"We're Not Pointing Fingers, But We Need To Know Exactly What Happened," Coleman's Parents Tell 'PEOPLE' Exclusively

"Diffrent Strokes" child star Gary Coleman charmed a generation of fans in the 1980s. During his brief life, the actor felt chronically betrayed: by the Hollywood community he felt had turned its back on him; by the parents he once believed mishandled his fortune; by his own failing body, which chained him to dialysis for decades. After years of health woes and career disappointments, he died estranged from his family and embroiled in a troubled marriage to Shannon Price, 24. In this week's issue of PEOPLE, Coleman's parents and friends search for answers about his final days and sudden death at the age of 42 in Provo, Utah.

"We're not pointing fingers, but we need to know exactly what happened," his 67-year-old mother, Sue Coleman, tells PEOPLE. The retired nurse, who lives in Illinois with her 71-year-old husband, W.G. "Willie" Coleman, a retired forklift driver, say they tried to reach out to the Price family when they learned of their son's condition, but didn't hear back and weren't notified of the decision to take him off life support. (Price declined to speak to PEOPLE.)

"We're not angry. We're just concerned," says Sue. "Did our son fall down the stairs? In the bathtub? We need to have some closure." This much is certain: Coleman and Price, who met on the set of the 2006 indie comedy "Church Ball," and later married in a secret ceremony in 2007, had a "stormy" marriage, says Randy Kester, Coleman's Utah-based attorney.

"They both had pretty explosive personalities," Kester tells PEOPLE. "There were incidences of domestic violence on both sides. They had plenty of verbal fights, which did escalate to physical confrontations." Coleman's manager, John Alcantar, says he never witnessed any physical violence. "He loved her very much, and she cared for him. At the end, she was by his side and his last words to her were that he loved her… She's distraught." They had a nearly 18-year age difference, but "he had a childlike quality," says Alcantar, "which is funny, because he seemed like an old soul as a kid."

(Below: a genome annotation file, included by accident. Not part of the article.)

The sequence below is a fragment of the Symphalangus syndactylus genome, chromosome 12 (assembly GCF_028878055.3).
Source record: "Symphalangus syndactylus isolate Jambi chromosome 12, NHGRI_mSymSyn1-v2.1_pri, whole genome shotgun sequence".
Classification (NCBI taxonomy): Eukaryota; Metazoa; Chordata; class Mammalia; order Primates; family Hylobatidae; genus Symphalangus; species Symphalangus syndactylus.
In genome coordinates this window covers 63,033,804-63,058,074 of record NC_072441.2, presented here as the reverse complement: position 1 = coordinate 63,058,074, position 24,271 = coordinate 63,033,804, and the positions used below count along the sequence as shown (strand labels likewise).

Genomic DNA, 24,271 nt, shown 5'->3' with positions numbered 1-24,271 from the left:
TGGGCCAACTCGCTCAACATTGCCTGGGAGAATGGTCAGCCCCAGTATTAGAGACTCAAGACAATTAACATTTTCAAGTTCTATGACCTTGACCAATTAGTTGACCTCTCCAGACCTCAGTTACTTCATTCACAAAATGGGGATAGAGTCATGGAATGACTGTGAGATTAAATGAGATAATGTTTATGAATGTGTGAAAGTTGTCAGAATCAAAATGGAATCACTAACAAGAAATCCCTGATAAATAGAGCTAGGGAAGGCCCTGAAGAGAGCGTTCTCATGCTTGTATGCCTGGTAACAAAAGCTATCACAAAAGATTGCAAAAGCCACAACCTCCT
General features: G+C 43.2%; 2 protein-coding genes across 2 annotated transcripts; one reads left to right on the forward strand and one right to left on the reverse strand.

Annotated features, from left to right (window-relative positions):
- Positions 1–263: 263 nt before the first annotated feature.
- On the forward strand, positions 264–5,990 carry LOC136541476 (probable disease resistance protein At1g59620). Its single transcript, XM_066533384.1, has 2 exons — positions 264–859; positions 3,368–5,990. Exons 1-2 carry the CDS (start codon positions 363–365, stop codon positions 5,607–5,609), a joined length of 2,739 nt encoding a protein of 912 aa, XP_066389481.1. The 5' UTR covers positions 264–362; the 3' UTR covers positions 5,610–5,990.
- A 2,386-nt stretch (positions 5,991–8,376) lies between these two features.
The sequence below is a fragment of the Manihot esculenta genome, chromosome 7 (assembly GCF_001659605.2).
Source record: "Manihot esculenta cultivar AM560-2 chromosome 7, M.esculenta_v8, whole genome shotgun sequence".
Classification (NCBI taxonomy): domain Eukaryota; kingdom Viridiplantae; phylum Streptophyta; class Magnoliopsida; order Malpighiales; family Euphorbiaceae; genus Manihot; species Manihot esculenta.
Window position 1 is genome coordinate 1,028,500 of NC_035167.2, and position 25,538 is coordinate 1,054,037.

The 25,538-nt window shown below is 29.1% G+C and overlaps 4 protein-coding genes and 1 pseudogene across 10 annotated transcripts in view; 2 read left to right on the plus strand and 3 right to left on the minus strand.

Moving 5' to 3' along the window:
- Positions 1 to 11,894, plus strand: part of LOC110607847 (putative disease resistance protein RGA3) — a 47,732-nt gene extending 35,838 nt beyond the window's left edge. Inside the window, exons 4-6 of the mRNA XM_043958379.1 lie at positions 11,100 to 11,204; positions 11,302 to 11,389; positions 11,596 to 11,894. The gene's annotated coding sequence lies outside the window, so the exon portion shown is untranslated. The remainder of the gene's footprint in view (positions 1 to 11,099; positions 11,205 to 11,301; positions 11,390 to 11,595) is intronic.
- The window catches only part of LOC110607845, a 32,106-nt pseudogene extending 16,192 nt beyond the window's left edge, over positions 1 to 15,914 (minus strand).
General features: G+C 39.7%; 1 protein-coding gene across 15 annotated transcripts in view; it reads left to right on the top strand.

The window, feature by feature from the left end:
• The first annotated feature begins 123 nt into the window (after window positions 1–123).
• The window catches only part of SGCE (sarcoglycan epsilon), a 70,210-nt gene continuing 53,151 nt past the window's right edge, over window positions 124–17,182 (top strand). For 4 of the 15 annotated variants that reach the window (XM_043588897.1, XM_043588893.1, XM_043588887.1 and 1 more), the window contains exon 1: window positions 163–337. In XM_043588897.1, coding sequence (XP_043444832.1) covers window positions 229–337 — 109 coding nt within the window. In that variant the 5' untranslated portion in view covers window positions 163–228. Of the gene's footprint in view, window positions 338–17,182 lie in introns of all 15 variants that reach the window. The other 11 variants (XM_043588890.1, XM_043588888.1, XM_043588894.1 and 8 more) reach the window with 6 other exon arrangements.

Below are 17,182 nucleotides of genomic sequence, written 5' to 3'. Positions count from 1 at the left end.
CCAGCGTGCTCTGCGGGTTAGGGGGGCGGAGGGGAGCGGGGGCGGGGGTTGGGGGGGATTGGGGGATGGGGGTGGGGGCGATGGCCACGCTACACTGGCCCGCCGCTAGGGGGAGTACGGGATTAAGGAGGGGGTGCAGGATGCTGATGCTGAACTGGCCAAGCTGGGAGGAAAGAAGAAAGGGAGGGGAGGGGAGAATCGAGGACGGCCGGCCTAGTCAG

A bright and precocious child, "people were just drawn to him," says Sue. But his health was a constant struggle: He was diagnosed as a toddler with an atrophied kidney, and the other failed by age 5, when he had the first of two ultimately unsuccessful transplants. Although his growth was stunted by immunosuppressants, his personality blossomed, and in the mid-1970s he was discovered by producer Norman Lear. Although Coleman charmed audiences as plucky motormouth Arnold Jackson on "Diff'rent Strokes," behind the scenes his health was a constant source of stress. "He had to be on dialysis daily," recalls co-star Mary Jo Catlett, who played housekeeper Pearl. "But he never complained."

But after "Diff'rent Strokes" ended in 1986, Coleman "found himself out in the cold," says his former agent Victor Perillo. "A lot of bitterness in his life came from that." He adds that around that time Coleman began "listening to the wrong people." In 1989 Coleman sued his then business manager and parents, claiming they had misappropriated his money, and his parents later countersued. In 1993 a court awarded Coleman a nearly $1.3 million judgment – quickly devoured, he said, by lawyers' fees and poor investments. His parents have always denied any wrongdoing: "We were the last people who would hurt Gary in any way," says Sue.

Now the friends and family he left behind are mourning what might have been. "We always left a place setting at our dinner table for Gary for the last 25 years," says his father Willie. Looking back on his last visit home in 1995, his mother Sue tells PEOPLE, "We said, 'We love you,' and he said, 'I love you too.' And that was it. He was gone." (Cover Story, page 66)

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